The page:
“Shipwrecked and Rescued” a tale of bravery in the U.P.’s worst weather
LARRY JORGENSEN first became fascinated with Michigan’s Upper Peninsula and its unique history while writing and reporting for television news in Green Bay. However, his journey into that world of news had begun much earlier in northern Wisconsin where he worked while in high school for the weekly newspaper in Eagle River. Later he was employed by a newspaper publisher in Milwaukee, and then on to radio and television news in Texas and Louisiana, along with wire service and freelance assignments. During all those years he looked forward to return visits to the Keweenaw Peninsula. It was during one of those visits Larry discovered the tale of the wreck of the “City of Bangor”. It was learning of that little-known event that resulted in his decision to create this written account that he hoped to share the story of one of Lake Superior’s most unusual shipwrecks.
“Had not the lifesaving crew from Eagle Harbor happened to see the crew struggling on shore while they were on their way to another rescue; had not the crew had the stamina to continue their 36-hour struggle from the place where they ran aground several miles east of Copper Harbor; had not the people of Copper Harbor, especially the Berg family (who had little enough food for the winter) shared their home and provisions with the starving, hypothermic crew, the death rate could have been catastrophic.
Also in vivid detail, we read the story of how the cars were salvaged and removed from the ship due to the efforts of many people throughout the Keweenaw Peninsula to plow a road where there wasn’t one, to transport gasoline to the cars, drive them several at a time to Copper Harbor, open the road to Calumet working from both ends, drive the cars to Calumet to be loaded on a train back to Chrysler for repairs and restoration, all of which took several months. The fact that there were no deaths and almost all the vehicles were rescued, makes this particular shipwreck one of the most unique in the annals of Lake Superior. ”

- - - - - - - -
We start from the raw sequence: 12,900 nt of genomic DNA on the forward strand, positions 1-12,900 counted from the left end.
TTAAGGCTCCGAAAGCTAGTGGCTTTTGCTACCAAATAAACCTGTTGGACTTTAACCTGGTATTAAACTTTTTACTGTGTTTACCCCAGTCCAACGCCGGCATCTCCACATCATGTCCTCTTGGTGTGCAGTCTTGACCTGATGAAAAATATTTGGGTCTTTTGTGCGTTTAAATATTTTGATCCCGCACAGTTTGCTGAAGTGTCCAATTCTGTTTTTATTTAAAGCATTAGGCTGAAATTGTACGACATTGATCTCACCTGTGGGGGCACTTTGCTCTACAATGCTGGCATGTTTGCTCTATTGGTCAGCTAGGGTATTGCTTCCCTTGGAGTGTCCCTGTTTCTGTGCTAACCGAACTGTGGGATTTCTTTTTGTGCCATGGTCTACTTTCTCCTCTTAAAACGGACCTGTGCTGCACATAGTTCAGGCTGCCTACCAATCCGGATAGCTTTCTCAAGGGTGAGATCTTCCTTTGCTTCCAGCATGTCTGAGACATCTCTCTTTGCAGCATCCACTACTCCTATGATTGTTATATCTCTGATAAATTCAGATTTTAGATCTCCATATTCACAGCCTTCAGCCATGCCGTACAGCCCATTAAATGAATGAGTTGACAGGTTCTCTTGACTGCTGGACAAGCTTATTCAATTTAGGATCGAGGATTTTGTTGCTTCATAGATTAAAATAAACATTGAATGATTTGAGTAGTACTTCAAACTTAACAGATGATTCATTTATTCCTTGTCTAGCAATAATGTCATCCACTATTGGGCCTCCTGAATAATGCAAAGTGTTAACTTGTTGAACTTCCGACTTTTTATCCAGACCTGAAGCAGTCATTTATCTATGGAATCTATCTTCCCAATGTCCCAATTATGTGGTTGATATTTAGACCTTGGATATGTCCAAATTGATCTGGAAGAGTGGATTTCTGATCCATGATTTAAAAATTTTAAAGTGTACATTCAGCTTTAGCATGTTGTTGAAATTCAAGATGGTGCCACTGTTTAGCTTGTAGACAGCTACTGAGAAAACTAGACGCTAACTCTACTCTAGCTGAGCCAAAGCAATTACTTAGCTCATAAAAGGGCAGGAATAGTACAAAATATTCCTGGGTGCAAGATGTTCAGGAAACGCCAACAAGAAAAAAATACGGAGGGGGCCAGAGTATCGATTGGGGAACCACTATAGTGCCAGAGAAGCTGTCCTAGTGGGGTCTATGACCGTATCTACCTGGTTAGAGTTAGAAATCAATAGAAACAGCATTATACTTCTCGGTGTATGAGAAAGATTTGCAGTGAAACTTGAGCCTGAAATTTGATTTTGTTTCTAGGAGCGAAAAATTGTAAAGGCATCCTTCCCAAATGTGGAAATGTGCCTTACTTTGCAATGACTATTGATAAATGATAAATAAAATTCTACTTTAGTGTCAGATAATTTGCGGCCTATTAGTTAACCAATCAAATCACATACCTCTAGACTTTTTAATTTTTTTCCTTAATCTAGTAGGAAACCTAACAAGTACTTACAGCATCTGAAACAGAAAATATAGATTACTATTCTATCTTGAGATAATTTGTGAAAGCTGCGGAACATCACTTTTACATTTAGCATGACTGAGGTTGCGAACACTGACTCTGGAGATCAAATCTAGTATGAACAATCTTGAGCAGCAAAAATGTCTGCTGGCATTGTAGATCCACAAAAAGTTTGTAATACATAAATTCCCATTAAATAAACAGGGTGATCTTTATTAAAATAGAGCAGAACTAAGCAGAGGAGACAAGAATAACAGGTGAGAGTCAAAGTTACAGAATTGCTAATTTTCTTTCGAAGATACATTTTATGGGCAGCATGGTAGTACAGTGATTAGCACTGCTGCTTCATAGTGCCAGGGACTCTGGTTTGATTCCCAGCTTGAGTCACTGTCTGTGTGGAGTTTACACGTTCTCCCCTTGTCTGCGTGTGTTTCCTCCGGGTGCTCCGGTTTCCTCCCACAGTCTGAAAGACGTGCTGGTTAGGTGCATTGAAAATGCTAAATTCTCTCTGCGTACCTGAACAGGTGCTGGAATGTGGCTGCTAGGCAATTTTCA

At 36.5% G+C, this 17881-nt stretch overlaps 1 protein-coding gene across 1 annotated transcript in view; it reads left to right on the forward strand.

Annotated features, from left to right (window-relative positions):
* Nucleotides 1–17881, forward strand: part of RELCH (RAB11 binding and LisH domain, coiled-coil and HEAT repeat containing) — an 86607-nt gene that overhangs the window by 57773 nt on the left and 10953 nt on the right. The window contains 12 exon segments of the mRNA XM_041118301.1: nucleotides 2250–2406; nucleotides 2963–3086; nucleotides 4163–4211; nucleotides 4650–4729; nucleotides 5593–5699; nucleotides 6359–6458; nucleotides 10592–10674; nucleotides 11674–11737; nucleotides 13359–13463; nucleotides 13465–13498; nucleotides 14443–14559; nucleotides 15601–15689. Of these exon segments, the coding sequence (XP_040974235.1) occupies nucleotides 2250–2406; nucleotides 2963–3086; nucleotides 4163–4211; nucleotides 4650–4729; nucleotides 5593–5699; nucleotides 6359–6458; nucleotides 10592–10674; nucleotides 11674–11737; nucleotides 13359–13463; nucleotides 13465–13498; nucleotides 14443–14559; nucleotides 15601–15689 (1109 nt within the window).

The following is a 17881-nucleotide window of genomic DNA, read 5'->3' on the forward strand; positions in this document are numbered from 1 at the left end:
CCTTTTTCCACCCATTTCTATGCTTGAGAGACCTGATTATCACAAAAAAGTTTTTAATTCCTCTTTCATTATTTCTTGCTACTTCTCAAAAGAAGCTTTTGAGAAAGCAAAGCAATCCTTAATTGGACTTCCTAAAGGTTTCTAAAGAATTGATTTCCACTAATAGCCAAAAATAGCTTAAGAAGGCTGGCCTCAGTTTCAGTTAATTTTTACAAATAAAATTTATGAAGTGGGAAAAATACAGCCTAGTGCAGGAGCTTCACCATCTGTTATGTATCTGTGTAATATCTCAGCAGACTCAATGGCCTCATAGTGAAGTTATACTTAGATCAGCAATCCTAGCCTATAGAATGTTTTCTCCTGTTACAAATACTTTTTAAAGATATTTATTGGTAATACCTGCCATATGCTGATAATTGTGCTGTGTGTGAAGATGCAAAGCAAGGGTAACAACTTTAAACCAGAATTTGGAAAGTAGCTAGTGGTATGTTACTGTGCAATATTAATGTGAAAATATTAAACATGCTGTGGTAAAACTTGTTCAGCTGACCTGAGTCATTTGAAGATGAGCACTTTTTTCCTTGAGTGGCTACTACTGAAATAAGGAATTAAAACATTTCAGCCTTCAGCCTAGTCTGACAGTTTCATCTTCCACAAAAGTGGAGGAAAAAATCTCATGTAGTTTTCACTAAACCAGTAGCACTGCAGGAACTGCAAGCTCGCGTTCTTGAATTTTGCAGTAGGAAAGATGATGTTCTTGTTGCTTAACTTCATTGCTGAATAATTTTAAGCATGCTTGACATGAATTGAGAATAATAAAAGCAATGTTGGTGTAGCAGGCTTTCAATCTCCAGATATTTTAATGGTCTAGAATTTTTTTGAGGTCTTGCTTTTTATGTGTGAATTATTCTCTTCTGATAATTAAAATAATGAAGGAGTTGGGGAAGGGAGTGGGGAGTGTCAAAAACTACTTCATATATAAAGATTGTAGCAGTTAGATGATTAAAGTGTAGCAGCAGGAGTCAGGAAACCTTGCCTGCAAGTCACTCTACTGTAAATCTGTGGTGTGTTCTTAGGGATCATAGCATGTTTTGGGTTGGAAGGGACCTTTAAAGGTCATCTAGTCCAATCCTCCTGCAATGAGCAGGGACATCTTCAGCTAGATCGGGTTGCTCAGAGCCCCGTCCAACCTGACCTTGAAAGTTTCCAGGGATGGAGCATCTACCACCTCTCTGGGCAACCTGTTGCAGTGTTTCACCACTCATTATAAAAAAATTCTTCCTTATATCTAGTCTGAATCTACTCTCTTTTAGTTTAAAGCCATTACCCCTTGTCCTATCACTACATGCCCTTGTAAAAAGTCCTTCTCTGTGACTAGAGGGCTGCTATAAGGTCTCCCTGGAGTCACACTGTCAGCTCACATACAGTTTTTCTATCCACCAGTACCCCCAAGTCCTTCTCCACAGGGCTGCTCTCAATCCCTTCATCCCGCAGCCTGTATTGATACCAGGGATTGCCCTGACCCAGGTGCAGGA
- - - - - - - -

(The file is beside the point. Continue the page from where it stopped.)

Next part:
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About the Upper Peninsula Publishers and Authors Association (UPPAA)
Established in 1998 to support authors and publishers who live in or write about Michigan’s Upper Peninsula, UPPAA is a Michigan nonprofit association with over 100 members, many of whose books are featured on the organization’s website at www.uppaa.org. UPPAA welcomes membership and participation from anyone with a UP connection who is interested in writing.